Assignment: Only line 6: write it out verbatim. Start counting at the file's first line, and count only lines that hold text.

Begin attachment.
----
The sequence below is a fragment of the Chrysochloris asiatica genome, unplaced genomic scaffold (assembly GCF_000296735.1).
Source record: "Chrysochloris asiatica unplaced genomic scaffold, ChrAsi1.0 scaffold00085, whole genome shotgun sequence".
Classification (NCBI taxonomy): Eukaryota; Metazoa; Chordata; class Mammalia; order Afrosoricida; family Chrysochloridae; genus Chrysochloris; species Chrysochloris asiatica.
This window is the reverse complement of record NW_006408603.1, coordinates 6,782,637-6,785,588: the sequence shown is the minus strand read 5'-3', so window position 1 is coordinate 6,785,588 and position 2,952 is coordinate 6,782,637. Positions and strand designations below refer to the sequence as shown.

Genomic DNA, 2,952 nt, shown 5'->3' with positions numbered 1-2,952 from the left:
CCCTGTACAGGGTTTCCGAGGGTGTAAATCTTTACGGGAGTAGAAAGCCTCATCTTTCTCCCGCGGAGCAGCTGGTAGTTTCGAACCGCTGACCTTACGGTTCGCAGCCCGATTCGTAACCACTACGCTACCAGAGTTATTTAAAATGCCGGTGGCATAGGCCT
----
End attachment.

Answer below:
CCCTGTACAGGGTTTCCGAGGGTGTAAATCTTTACGGGAGTAGAAAGCCTCATCTTTCTCCCGCGGAGCAGCTGGTAGTTTCGAACCGCTGACCTTACGGTTCGCAGCCCGATTCGTAACCACTACGCTACCAGAGTTATTTAAAATGCCGGTGGCATAGGCCT